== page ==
News / Africa

HRW: Gbagbo Security Forces Committing Gross Rights Violations in Ivory Coast

People fearing for their safety evacuate the Abobo district of Abidjan, Ivory Coast, February 24, 2011
People fearing for their safety evacuate the Abobo district of Abidjan, Ivory Coast, February 24, 2011

Multimedia

Audio
Anne Look

Human Rights Watch (HRW) says African Union mediators in Ivory Coast should work to end what it calls "gross violations of human rights" by security forces loyal to incumbent president Laurent Gbagbo, as violence continues to escalate in the country's commercial capital and troubled western region.

The United Nations Mission to Ivory Coast said Thursday that Ivorian troops clashed with northern rebels early Thursday in the country's west near the border with Liberia.

The U.N. Mission said this fighting constitutes a breach of a cease-fire agreement made six years ago and marks an escalation of the crisis now nearing the end of its third month.

Sporadic fighting between supporters of the country's rival presidents, Laurent Gbagbo and Alassane Ouattara, continues in the country's commercial capital, Abidjan.

Human Rights Watch says it has documented killings and abductions by President Gbagbo's security forces in the past few days.

An armed group loyal to Mr. Ouattara has claimed responsibility for an attack on government forces in the Abobo neighborhood of Abidjan on Tuesday in which it says 27 people were killed.  The government army denies that claim and says only one soldier was killed.

Hundreds of residents could be seen fleeing the city's Abobo neighborhood Thursday where residents reported more gunfire.

Incumbent president, Laurent Gbagbo, has refused to step down following a presidential run-off in November, which the United Nations and the country's electoral commission said he lost to rival, Mr. Ouattara.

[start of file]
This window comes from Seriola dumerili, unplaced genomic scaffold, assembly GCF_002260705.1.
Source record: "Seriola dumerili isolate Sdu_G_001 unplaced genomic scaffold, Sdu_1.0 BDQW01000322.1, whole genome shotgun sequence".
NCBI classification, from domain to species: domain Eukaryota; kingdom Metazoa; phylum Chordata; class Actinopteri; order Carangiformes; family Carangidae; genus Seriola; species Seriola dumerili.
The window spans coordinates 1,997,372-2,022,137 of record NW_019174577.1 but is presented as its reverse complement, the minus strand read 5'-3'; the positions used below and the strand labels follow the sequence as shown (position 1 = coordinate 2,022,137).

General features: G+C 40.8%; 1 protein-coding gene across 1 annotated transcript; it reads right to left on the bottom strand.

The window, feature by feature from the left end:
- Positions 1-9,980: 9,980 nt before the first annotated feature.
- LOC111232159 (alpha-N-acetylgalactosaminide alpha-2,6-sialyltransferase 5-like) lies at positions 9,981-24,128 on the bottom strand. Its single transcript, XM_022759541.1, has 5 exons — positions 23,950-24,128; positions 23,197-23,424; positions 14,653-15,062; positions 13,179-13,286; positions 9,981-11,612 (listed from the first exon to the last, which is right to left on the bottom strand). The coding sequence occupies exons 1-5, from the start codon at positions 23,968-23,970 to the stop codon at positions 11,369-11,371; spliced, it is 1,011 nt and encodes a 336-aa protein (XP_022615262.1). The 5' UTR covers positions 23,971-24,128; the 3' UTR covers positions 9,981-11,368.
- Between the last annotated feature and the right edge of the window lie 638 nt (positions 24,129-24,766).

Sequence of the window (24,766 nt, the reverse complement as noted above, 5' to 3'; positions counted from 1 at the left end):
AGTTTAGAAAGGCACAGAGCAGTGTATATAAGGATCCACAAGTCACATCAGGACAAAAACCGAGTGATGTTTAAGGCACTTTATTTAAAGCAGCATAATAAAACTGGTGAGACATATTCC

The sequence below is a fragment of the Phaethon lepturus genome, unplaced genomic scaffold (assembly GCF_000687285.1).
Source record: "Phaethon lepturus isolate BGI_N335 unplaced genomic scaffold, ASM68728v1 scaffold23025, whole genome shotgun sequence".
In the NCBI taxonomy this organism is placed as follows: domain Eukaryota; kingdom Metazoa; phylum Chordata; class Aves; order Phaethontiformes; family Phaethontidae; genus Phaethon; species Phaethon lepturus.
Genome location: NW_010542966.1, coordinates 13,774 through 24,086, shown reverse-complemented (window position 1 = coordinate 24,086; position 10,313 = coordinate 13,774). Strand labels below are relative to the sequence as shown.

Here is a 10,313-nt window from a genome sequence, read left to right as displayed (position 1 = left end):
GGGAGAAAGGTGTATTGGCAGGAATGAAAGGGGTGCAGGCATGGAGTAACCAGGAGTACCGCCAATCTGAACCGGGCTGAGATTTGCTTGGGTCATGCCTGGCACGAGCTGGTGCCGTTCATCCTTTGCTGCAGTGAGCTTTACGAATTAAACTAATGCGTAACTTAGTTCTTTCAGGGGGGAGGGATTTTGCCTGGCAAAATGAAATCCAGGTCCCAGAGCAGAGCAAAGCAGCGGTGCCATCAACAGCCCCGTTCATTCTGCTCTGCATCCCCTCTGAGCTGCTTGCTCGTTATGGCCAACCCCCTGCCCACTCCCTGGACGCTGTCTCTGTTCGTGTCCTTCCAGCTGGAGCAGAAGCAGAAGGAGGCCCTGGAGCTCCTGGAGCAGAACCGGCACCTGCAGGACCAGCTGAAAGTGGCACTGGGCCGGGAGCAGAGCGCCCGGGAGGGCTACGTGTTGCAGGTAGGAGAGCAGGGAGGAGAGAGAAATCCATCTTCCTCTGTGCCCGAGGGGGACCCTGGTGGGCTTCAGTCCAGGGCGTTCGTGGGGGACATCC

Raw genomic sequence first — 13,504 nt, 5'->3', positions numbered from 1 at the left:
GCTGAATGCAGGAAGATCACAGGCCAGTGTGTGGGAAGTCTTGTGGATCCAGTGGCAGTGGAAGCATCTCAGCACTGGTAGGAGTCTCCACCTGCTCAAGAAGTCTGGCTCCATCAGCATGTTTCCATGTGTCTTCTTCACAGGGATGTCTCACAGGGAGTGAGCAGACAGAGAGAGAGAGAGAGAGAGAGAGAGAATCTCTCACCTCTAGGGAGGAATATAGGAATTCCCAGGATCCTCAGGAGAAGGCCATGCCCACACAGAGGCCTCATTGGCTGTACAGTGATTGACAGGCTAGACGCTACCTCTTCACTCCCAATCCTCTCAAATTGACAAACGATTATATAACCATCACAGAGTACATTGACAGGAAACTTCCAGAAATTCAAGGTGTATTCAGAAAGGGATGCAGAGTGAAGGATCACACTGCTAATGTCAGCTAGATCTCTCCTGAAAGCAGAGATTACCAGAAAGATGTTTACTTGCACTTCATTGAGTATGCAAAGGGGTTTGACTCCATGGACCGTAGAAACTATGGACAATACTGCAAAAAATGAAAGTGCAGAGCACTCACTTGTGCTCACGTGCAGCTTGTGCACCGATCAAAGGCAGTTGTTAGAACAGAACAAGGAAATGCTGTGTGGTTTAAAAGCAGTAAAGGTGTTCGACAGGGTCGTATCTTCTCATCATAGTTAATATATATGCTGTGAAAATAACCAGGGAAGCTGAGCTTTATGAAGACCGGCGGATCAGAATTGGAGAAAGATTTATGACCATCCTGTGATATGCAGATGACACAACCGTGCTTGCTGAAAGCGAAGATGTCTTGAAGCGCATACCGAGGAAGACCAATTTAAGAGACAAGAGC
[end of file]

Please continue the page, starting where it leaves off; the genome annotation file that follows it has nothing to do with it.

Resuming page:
Mr. Gbagbo's government says a constitutional council investigation concluded that Mr. Gbagbo won the election.

A high-level African Union delegation met with both men in Abidjan this week and is expected to announce its plans for resolving the political stand-off in the next five days.

Human Rights Watch is calling on those African leaders to enter these final days of mediation with "eyes wide open" to what it says is an ongoing "campaign of violence" by President Gbagbo's security forces against Mr. Ouattara's supporters, members of ethnic groups from northern Ivory Coast, Muslims and immigrants from neighboring countries.

HRW researcher, Matt Wells, says attacks on these real and perceived Ouattara supporters continue to escalate.

"In recent days, we have documented that they have continued to commit some really grave abuses against real and perceived supporters [of Ouattara], including firing live rounds and even rocket-propelled grenades into crowds of mostly peaceful demonstrators, as well as abducting people from an Abidjan hospital during the light of the day, their bodies later found by family members in a morgue," said Wells.

Human Rights Watch says African Union mediators should call for end to human rights abuses and the incitement to violence on both sides.

November's presidential election was meant to reunite the country following a 2002-2003 civil war. Instead, it led to a political crisis that has only deepened divisions and looks dangerously close to reigniting the conflict.

Human Rights Watch says it has documented fresh recruitment by both forces loyal to Mr. Gbagbo and pro-Ouattara rebel fighters.

"In Abidjan itself, there has been heavy recruitment by those loyal to Gbagbo of new militias as well as mercenaries, particularly from Liberia, but Forces Nouvelles, the long-time rebel army under the control of Guillaume Soro, has likewise recruited," added Wells.  "They have remobilized the vast majority of those that were demobilized after the conflict. There has been a real escalation in recent weeks of preparing on both sides should civil war resume."

The United Nations says post-electoral violence has killed nearly 300 people and prompted at least 35,000 Ivorians to flee to neighboring Liberia.

You May Like

VOA Exclusive: Interview With Myanmar President Thein Sein

Thein Sein calls allegations that minority Muslim Rohingya are fleeing alleged torture in Rakhine state a media fabrication More

Video Better Protective Suit Sought for Ebola Caregivers

Current suit is uncomfortable, requires too many steps for removal, increasing chance of deadly contact with virus More

UN Rights Commission Investigates Eritrea

Three-member commission will start collecting first-hand information from victims and other witnesses in Switzerland and Italy next week More